Prime minister Viktor Orbán – Photo: PMO

Hungary will now transition from mass vaccinations to standby vaccinations, PM says

Orbán: Hungary only EU country with abundance of jabs

Hungary is the only European Union member state that is not struggling with a shortage of Covid-19 vaccines, but rather has more jabs available than people registering to get inoculated, Prime Minister Viktor Orbán said in an interview to public radio on Friday.

Altogether 54 percent of the Hungarian population has received the first dose of a Covid vaccine, and 38 percent are fully inoculated, the prime minister told Kossuth Radio. On Thursday, more than 11,000 people received their first dose of a vaccine and 81,000 received their second dose, he said. Twenty-six patients died and 269 new infections were registered, Orbán said, adding that the number of active infections had dropped to 64,000.

Orbán said Hungary would have an even greater surplus of vaccines as the year went on, noting that the country will have more than 16.6 million doses of Western vaccines alone by the end of the year.

Hungary has vaccine security, he said, adding that the authorities could easily administer two more doses to everyone in the event of another wave of the virus or if it turned out that the jabs that have already been administered did not provide immunity for a year or nine months.

“The success of the vaccination drive has bought us time, saved us money and brought us freedom,” Orbán said. He urged the 2.5 million people who have not yet registered to get inoculated to do so as soon as possible.

Orbán said Hungary will now transition from mass vaccinations to standby vaccinations, leaving a few vaccination points open for those who want to get the jab. He said it would not make sense to maintain the current vaccination system given the strain it puts on doctors and hospitals.

The prime minister said that whereas up until now it had been the state’s responsibility to make sure that the vaccination drive succeeded, now it would be up to the people. “It’s up to the people now to decide whether or not they want to get vaccinated, but we can’t take responsibility for the consequences,” he said, adding that anyone who gets sick will be treated.

Concerning the vaccination of children, Orbán said he did not expect the scientific community to reach a consensus on the question before the end of the summer. Only then will the government be able to decide whether it will start a vaccination drive for children or stick to the current system of letting parents decide whether or not they want their child to be inoculated, he said. The prime minister added that it made sense to uphold the rule of allowing parents with immunity certificates to take their children with them anywhere until the end of the summer.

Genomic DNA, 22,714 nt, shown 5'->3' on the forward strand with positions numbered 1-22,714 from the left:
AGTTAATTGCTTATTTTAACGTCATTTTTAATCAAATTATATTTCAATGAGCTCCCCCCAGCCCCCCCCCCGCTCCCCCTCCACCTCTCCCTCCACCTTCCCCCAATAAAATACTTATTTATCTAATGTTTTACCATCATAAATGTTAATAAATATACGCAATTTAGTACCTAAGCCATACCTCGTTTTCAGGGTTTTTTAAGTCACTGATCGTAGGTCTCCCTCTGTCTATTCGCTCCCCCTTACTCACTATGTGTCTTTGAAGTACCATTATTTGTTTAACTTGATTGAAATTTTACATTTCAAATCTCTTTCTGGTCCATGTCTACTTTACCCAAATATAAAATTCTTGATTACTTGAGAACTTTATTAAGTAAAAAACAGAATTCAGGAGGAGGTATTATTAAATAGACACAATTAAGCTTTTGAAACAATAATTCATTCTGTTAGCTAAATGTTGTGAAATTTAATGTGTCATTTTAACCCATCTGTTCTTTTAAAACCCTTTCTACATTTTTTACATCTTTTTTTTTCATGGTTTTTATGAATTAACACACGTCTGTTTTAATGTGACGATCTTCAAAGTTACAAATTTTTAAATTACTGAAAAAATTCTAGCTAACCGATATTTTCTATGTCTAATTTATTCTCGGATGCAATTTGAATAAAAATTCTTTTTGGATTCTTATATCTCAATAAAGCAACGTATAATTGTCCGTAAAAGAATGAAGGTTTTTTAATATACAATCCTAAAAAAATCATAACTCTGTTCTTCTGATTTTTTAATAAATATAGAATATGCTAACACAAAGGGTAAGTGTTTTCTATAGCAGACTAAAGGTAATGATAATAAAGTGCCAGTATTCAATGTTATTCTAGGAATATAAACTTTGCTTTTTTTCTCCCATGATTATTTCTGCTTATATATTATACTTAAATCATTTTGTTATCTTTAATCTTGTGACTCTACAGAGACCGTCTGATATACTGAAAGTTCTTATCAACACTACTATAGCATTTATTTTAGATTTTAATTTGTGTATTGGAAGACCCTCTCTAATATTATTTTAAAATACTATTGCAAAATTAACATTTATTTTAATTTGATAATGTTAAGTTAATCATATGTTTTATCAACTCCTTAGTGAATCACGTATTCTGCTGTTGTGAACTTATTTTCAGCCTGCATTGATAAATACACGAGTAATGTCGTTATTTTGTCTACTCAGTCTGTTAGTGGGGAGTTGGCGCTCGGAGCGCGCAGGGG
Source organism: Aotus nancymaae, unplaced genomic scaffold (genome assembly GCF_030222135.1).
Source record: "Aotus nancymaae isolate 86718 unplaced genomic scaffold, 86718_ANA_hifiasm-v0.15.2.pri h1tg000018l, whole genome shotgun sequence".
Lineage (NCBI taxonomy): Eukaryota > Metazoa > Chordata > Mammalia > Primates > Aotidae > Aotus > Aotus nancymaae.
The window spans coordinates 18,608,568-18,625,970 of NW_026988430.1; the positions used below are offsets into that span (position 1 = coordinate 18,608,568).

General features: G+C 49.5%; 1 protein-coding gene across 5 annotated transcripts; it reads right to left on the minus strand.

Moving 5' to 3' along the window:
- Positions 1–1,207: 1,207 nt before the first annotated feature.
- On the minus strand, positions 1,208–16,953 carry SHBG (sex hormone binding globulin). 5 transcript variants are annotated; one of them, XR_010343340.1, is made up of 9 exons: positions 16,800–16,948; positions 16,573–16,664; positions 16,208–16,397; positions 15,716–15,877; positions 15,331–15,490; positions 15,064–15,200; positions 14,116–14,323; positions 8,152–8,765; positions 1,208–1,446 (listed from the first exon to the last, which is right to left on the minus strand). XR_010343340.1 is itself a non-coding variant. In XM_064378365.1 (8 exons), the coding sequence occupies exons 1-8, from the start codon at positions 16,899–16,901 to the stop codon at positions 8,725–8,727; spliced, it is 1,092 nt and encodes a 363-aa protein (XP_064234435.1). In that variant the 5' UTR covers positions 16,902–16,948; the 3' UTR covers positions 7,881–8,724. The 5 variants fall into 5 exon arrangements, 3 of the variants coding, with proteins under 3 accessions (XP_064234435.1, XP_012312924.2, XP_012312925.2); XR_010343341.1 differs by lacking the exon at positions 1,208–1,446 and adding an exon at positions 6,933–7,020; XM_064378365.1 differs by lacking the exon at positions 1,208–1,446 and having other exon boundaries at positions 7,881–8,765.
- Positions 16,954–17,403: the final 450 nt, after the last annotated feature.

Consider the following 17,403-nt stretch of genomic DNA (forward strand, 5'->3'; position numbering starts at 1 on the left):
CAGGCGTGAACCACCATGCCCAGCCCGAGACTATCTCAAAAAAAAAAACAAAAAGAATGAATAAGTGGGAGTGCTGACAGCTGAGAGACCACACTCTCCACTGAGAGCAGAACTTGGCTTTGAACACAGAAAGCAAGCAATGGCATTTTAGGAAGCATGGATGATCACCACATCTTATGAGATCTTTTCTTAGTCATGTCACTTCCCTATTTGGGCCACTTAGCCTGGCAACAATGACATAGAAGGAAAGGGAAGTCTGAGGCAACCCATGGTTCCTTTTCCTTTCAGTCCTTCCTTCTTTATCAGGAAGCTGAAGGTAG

Commenting on the recognition of Hungarian immunity certificates abroad, he said Hungary would continue signing bilateral agreements with countries because it is yet uncertain whether the European Union certificate, planned to be launched on July 1, will work or not. Orbán said he supported the introduction of a common EU certificate but it was important to provide a solution for free travel even before the EU certificate enters force.

The information on the digital version of the Hungarian certificate will be expanded by June 15 to include details such as the type of vaccination and the date of the second shot, in order to bring it in line with EU certificates, he said.

Commenting on a bill against pedophiles in parliament, he said strict regulations were necessary but it must be handled with due consideration in order to avoid any unwanted consequences in the future.

“It must be made clear that we do not want our children to be subjected to any sexual influence … and we want to punish those that violate this rule and cross the line,” he added.

Commenting on national cohesion day, he said parliament had decided eleven years ago to turn the anniversary of the Trianon treaty from “the day of losing our country” to the day of national cohesion, “in order to transform a disadvantage into an advantage”.

The Hungarian nation has survived and “even those that have been torn away from us in body always stayed with us in spirit,” he said.

Orbán said that only one nation existed and it spread far beyond the country’s borders.

“After all, preserving this spiritual community has been successful, despite a difficult past hundred years,” he added.

He said the notion of national cohesion was currently stronger than at any point in the past decades.

Orbán said that even Hungary’s neighbours, despite some disputes with them concerning the rights of ethnic Hungarians living there, respected the strength and success of Hungarians.

“We have improved neighbourly relations since we managed to become stronger,” he said. Hungary has better relations with an increasing number of its neighbours than before because “we are not making enemies but friends,” Orbán added.

In the current complicated international system Hungary is not making efforts to line up to any one large power but “to go our own way”, the prime minister said.

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